I'm curious about the issues with the Athearn RTR SW1500's as I've been close to picking up a couple of those recently for yard service. Are you using the original decoder and board or did you replace and/or add a decoder to them? You might want to try a factory re-set with the decoders. I've tried this several times with some older decoders that I had and it fixed the problem- for a while. Ultimately I ended up replacing the decoders.

As for reliable mechanisms, I'll echo the Kato and Atlas comments. I also have a Stewart C628 that's been very reliable although I know people have had problems with these in the past. As for decoders, I'm using Tsunami sound and the Soundtraxx MC2H104P9 mobile decoders for non-sound units almost exclusively. I've had problems with just about all of the other decoders I've used. The decoders that come with the Atlas units are some of the worst in terms of performance and features. And I won't use any factory boards. Before putting any unit in service, I take it apart and thoroughly clean everything along with making sure that all electrical connections are soldered. As long as the thing is all in pieces, I might as well add a decoder that I know will work well.

Good luck with your problem children.

Tom Patterson

Modeling the free-lanced Chesapeake, Wheeling & Erie Railroad, Summer 1976

 http://cwerailroad.blogspot.com/   

 

IAISfan's picture

Sound dummies

So I guess I have three options: 1) return it; 2) use the Tsunami in another unit and make this one a dummy; or, 3) stomp it into oblivion.

Before the stomping ensues, Tom, you might consider one other option, if your SD45 indeed becomes a problem:  Just removing the motor and gears and leaving the Tsunami and lighting in place.  I've done that with P2K Geeps, and you can't spot them in a consist, even when leading...except that they now appear to run like the Atlas- and Kato-powered units that are pushing and pulling them, rather than like P2Ks.  

I know I've gotten grief on the Proto-Layouts list for bothering to put sound in dummies, but since it allows me the flexibility of running those units as leaders without the additional cost, time, and hassle of repowering them, why not?  I only need 1-2 powered units to get trains over my layout, but I'd like to model the 3-5 unit consists of my prototype, so the loss of pulling power isn't a problem.  From an operational standpoint, the dummies are completely transparent.  I actually forget which units are dummies, so I've had to put an HO broom in one of the nose grabs to remind me so I don't assign too many to a single consist.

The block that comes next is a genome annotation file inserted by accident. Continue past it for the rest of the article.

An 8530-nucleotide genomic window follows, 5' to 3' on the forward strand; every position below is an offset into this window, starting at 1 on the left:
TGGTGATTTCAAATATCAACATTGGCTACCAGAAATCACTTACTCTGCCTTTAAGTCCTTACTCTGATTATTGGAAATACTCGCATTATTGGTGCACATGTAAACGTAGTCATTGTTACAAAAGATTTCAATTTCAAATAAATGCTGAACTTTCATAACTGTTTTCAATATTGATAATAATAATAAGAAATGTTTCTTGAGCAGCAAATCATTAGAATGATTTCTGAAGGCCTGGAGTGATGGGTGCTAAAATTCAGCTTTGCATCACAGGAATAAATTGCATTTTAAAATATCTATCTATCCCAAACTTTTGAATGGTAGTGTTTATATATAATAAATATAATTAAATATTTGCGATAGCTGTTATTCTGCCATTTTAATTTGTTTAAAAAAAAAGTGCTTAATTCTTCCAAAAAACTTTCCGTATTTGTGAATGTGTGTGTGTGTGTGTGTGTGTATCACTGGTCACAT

My total planned roster calls for 18 IAIS road units, and of those, six will be unpowered P2K and Athearn RTR units - four sound and two non-sound.  At those numbers, it hasn't been difficult at all to assign the necessary number of powered units to a consist.  Most have a single dummy with two powered units, though I'll sometimes run two and two.

wp8thsub's picture

Re: Tom

I'm curious about the issues with the Athearn RTR SW1500's as I've been close to picking up a couple of those recently for yard service. Are you using the original decoder and board or did you replace and/or add a decoder to them? You might want to try a factory re-set with the decoders.

The issue with these is power pickup and weight.  They are very sensitive to dirty track, what causes no trouble with other locos will get these to stutter.  I may replace the stock wheels with NWSL to see if the wheels may be a weak link.  I intended to use one of these for a switcher, but they have so little pulling power that proved useless for normal cuts of cars in my yard so I have two running together.  There isn't much additional room for weight.

Assembly of the wiring connections in both of my examples was very poor.  Insufficient insulation was stripped and contact was intermittent.  I re-stripped the wires and soldered all the connections.

I'm using Digitrax decoders installed on the Athearn 9-pin harness.  Re-setting the decoders hasn't changed anything.

Rob Spangler  MRH Blog